© Sandy Stevenson
Tain was granted its first royal charter in 1066, making it Scotland's oldest Royal Burgh. It was commemorated in 1966 with the opening of the Rose Garden by Queen Elizabeth, the Queen Mother. The 1066 charter, granted by King Malcolm III, confirmed Tain as a sanctuary, where people could claim the protection of the church and an immunity in which resident merchants and traders were exempt from certain taxes. These led to the development of the town.
Little is known of earlier history although the town owed much of its importance to Duthac. He was an early Christian figure, perhaps 8th or 9th century, whose shrine had become so important by 1066 that it resulted in the royal charter. The ruined chapel near the mouth of the river was said to have been built on the site of his birth. Duthac became an official saint in 1419 and by the late Middle Ages his shrine was an important places of pilgrimage in Scotland. King James IV came at least once a year throughout his reign to achieve both spiritual and political aims.
A leading landowning family of the area, the Clan Munro, provided political and religious figures to the town, including the dissenter Rev John Munro of Tain (died ca. 1630).
The early Duthac Chapel was the centre of a sanctuary. Fugitives were by tradition given sanctuary in several square miles marked by boundary stones. During the First War of Scottish Independence, Robert the Bruce sent his wife and daughter to the sanctuary for safety. The sanctuary was violated and they were captured by forces loyal to John Balliol. The women were taken to England and kept prisoner for several years.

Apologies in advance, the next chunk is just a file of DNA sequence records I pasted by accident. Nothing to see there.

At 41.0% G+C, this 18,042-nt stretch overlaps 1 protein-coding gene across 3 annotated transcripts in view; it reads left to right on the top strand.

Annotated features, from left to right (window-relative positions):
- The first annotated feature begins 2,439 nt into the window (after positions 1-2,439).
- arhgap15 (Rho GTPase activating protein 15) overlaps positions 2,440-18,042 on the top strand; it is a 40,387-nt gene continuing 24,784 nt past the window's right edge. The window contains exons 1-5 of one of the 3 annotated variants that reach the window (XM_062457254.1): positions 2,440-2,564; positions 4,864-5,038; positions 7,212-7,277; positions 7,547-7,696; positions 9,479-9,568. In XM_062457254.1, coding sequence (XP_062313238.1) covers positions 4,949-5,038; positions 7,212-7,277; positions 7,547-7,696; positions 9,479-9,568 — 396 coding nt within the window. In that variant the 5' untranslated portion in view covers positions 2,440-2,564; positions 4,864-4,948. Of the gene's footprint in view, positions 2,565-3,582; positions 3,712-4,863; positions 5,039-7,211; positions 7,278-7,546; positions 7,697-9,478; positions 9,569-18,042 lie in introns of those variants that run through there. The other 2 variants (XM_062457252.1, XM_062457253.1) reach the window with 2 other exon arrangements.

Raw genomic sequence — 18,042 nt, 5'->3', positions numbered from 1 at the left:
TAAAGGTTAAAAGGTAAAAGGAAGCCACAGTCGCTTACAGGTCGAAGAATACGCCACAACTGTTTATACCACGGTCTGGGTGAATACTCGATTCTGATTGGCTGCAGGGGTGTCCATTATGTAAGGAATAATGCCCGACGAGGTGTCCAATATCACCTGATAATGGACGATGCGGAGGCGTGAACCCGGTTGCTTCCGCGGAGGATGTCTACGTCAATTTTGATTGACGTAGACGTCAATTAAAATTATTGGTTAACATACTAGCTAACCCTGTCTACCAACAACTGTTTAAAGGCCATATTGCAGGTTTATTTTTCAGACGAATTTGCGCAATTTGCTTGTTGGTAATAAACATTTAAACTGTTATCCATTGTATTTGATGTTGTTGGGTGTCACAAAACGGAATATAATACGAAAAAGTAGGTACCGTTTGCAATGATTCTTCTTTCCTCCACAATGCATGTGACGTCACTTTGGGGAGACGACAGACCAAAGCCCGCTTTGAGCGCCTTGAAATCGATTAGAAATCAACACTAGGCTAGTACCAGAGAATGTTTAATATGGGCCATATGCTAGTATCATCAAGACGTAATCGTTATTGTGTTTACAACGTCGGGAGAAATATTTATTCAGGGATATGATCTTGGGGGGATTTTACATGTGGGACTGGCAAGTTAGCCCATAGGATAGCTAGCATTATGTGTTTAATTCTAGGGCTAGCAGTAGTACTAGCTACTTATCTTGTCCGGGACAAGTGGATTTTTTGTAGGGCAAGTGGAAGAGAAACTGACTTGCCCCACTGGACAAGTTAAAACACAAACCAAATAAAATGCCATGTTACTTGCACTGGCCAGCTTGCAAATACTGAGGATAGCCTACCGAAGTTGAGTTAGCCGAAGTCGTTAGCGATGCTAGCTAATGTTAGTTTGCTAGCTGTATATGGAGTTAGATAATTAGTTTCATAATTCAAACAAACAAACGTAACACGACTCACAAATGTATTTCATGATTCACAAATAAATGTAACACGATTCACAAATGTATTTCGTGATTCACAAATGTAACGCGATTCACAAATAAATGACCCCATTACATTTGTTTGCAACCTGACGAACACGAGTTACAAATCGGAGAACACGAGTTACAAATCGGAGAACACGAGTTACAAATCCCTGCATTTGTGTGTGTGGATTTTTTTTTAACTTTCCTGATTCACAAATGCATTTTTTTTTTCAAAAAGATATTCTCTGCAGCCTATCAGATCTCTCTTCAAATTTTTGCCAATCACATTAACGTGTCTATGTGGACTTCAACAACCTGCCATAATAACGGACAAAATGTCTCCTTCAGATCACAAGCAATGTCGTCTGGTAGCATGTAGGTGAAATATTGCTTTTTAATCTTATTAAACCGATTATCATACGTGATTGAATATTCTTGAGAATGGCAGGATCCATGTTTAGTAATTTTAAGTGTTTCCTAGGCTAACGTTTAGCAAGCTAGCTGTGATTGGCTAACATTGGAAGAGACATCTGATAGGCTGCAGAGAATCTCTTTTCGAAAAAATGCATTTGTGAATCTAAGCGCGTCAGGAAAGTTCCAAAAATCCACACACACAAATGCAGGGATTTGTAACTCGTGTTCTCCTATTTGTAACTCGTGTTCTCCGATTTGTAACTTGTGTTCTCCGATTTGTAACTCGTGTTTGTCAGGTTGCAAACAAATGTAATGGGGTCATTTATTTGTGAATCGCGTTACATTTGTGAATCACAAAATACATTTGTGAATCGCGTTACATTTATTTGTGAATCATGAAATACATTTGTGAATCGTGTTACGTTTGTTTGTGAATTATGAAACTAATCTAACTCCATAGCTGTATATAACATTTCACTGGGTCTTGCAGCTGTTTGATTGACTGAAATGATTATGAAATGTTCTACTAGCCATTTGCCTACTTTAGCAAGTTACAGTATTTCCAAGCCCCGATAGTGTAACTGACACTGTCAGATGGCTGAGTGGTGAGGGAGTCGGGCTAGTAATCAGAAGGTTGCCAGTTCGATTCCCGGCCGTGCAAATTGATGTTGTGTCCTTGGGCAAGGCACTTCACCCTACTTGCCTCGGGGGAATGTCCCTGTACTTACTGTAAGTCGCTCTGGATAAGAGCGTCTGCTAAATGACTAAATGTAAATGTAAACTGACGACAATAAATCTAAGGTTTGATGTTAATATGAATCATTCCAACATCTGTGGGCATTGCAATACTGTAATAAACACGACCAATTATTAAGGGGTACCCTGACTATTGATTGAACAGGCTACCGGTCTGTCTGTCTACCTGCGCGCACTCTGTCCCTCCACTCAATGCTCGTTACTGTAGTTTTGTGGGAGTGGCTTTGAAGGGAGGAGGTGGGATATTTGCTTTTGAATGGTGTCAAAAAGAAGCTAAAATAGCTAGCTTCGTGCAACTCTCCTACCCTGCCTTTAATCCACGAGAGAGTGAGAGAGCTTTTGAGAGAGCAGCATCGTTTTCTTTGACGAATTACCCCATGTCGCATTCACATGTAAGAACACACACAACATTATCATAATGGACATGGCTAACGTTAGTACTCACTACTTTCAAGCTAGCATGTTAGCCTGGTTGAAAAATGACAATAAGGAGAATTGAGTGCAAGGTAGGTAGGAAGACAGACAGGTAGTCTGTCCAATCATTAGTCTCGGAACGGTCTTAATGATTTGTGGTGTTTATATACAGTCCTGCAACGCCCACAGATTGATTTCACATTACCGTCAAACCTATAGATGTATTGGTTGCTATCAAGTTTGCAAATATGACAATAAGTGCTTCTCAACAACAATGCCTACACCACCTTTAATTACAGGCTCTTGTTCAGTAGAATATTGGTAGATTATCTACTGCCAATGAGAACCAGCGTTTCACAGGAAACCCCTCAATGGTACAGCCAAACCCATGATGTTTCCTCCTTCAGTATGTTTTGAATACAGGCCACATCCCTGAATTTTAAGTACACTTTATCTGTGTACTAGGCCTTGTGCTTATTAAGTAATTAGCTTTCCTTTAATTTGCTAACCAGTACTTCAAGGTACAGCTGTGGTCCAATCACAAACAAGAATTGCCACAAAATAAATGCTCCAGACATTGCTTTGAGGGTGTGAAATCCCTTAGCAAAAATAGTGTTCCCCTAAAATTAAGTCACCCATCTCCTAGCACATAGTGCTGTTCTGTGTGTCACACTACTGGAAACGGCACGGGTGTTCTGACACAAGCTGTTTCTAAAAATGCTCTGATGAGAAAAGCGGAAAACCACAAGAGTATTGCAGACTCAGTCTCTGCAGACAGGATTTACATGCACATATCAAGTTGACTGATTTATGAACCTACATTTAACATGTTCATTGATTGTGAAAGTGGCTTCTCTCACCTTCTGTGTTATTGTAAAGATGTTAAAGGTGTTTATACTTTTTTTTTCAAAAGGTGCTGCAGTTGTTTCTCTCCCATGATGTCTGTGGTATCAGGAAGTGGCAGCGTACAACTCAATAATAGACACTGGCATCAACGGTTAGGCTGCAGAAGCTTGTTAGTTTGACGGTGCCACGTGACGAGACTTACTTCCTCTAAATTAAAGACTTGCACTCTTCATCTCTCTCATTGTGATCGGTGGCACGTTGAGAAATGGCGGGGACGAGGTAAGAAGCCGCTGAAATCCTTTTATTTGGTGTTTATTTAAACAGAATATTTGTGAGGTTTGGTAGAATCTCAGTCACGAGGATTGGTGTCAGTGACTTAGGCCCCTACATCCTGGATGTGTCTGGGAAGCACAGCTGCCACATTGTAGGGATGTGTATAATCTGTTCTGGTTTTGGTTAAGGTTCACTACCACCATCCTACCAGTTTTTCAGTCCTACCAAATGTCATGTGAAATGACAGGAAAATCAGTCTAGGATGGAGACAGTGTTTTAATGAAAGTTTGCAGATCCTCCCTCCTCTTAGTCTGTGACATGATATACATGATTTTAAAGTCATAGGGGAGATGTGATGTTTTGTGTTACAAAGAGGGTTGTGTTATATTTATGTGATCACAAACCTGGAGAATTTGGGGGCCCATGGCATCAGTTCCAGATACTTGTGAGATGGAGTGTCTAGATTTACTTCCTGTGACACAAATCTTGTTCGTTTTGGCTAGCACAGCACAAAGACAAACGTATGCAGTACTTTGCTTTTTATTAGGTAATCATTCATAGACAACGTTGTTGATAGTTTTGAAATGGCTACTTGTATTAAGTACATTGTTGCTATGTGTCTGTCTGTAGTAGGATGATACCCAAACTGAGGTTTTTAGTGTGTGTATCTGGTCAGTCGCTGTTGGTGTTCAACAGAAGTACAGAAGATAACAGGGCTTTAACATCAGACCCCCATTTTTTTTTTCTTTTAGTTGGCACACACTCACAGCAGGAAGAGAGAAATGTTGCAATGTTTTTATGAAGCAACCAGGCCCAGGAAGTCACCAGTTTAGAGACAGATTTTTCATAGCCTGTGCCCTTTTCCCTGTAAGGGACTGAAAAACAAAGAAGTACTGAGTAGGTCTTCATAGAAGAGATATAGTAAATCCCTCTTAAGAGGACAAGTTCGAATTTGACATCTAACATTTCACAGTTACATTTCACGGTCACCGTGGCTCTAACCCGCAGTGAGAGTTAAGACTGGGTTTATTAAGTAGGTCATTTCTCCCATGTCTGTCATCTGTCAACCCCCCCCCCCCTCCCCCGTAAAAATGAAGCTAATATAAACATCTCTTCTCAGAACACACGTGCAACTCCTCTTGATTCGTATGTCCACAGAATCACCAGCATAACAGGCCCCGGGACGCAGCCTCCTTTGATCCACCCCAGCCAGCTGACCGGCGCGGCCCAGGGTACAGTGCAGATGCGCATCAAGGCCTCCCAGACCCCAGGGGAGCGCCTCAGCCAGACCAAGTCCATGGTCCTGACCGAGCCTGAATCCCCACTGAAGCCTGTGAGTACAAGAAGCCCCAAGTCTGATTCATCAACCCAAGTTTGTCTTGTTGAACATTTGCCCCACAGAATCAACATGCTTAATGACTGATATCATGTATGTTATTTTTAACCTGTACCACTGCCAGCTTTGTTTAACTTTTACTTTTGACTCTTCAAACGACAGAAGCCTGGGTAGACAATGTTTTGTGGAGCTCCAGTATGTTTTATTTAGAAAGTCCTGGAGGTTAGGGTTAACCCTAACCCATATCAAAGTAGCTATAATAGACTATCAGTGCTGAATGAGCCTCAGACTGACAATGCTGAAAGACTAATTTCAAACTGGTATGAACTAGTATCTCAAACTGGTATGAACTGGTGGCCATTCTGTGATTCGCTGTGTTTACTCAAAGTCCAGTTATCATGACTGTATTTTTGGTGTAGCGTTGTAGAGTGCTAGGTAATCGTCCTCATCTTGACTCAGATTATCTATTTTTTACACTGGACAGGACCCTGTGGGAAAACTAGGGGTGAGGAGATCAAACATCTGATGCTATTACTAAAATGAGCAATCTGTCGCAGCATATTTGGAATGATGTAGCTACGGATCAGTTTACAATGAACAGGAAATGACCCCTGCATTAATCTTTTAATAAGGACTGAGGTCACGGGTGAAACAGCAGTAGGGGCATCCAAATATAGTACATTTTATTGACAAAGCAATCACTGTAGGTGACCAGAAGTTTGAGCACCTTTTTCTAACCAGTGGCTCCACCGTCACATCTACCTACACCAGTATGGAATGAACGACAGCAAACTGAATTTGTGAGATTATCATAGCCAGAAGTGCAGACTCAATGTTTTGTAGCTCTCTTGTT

Tain was a parliamentary burgh, combined with Dingwall, Dornoch, Kirkwall and Wick in the Northern Burghs constituency of the House of Commons of the Parliament of Great Britain from 1708 to 1801 and of the Parliament of the United Kingdom from 1801 to 1918. Cromarty was added to the list in 1832.
The constituency was a district of burghs known also as Tain Burghs until 1832, and then as Wick Burghs. It was represented by one Member of Parliament. In 1918 the constituency was abolished and Tain was merged into Ross and Cromarty.
With conflict looming in the 1930s, an aerodrome large enough for bombers was built next to the town on low alluvial land known as the Fendom, bordering the Dornoch Firth. It was home to British, Czech (311-th, Sqn.) and Polish airmen during World War II. It was abandoned as a flying location after the war and converted to a bombing range for the Fleet Air Arm of the Royal Navy. When British naval aviation moved from large fleet aircraft carriers, the role was taken over by the RAF. The Royal Naval Air Station (RNAS) at Lossiemouth converted to an RAF base and the Tain range reverted to the RAF. Large parts of the original aerodrome were returned to civilian use after World War II and some are still accessible.